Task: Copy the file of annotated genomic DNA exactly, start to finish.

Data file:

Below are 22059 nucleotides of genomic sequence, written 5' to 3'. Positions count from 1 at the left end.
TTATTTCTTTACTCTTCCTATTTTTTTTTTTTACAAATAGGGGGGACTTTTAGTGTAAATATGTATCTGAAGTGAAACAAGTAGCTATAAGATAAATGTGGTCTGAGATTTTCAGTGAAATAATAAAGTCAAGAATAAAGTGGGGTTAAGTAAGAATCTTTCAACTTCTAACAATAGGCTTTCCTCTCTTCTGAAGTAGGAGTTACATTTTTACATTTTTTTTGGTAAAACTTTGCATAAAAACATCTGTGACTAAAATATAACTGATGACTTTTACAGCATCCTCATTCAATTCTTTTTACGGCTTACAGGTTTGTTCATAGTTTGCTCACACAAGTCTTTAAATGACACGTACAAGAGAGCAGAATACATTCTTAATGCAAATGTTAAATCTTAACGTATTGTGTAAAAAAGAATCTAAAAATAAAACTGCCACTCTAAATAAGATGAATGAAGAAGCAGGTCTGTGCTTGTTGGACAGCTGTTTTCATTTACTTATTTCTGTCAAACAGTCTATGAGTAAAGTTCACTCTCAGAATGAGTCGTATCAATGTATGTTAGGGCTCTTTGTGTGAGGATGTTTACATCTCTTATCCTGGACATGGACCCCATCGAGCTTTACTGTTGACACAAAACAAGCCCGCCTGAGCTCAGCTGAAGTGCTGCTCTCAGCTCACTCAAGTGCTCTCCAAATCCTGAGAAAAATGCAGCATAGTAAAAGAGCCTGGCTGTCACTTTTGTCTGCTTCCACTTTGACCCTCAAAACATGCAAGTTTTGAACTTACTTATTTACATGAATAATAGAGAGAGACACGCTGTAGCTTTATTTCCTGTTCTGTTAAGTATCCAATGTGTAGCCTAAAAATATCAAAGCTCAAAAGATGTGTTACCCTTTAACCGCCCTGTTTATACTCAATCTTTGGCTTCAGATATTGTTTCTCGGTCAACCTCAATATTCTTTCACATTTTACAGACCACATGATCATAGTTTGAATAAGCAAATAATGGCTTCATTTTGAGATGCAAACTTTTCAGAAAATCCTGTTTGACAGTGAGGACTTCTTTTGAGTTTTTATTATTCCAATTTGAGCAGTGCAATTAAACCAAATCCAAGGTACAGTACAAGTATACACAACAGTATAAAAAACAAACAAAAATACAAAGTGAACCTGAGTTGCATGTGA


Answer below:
Below are 22059 nucleotides of genomic sequence, written 5' to 3'. Positions count from 1 at the left end.
TTATTTCTTTACTCTTCCTATTTTTTTTTTTTACAAATAGGGGGGACTTTTAGTGTAAATATGTATCTGAAGTGAAACAAGTAGCTATAAGATAAATGTGGTCTGAGATTTTCAGTGAAATAATAAAGTCAAGAATAAAGTGGGGTTAAGTAAGAATCTTTCAACTTCTAACAATAGGCTTTCCTCTCTTCTGAAGTAGGAGTTACATTTTTACATTTTTTTTGGTAAAACTTTGCATAAAAACATCTGTGACTAAAATATAACTGATGACTTTTACAGCATCCTCATTCAATTCTTTTTACGGCTTACAGGTTTGTTCATAGTTTGCTCACACAAGTCTTTAAATGACACGTACAAGAGAGCAGAATACATTCTTAATGCAAATGTTAAATCTTAACGTATTGTGTAAAAAAGAATCTAAAAATAAAACTGCCACTCTAAATAAGATGAATGAAGAAGCAGGTCTGTGCTTGTTGGACAGCTGTTTTCATTTACTTATTTCTGTCAAACAGTCTATGAGTAAAGTTCACTCTCAGAATGAGTCGTATCAATGTATGTTAGGGCTCTTTGTGTGAGGATGTTTACATCTCTTATCCTGGACATGGACCCCATCGAGCTTTACTGTTGACACAAAACAAGCCCGCCTGAGCTCAGCTGAAGTGCTGCTCTCAGCTCACTCAAGTGCTCTCCAAATCCTGAGAAAAATGCAGCATAGTAAAAGAGCCTGGCTGTCACTTTTGTCTGCTTCCACTTTGACCCTCAAAACATGCAAGTTTTGAACTTACTTATTTACATGAATAATAGAGAGAGACACGCTGTAGCTTTATTTCCTGTTCTGTTAAGTATCCAATGTGTAGCCTAAAAATATCAAAGCTCAAAAGATGTGTTACCCTTTAACCGCCCTGTTTATACTCAATCTTTGGCTTCAGATATTGTTTCTCGGTCAACCTCAATATTCTTTCACATTTTACAGACCACATGATCATAGTTTGAATAAGCAAATAATGGCTTCATTTTGAGATGCAAACTTTTCAGAAAATCCTGTTTGACAGTGAGGACTTCTTTTGAGTTTTTATTATTCCAATTTGAGCAGTGCAATTAAACCAAATCCAAGGTACAGTACAAGTATACACAACAGTATAAAAAACAAACAAAAATACAAAGTGAACCTGAGTTGCATGTGA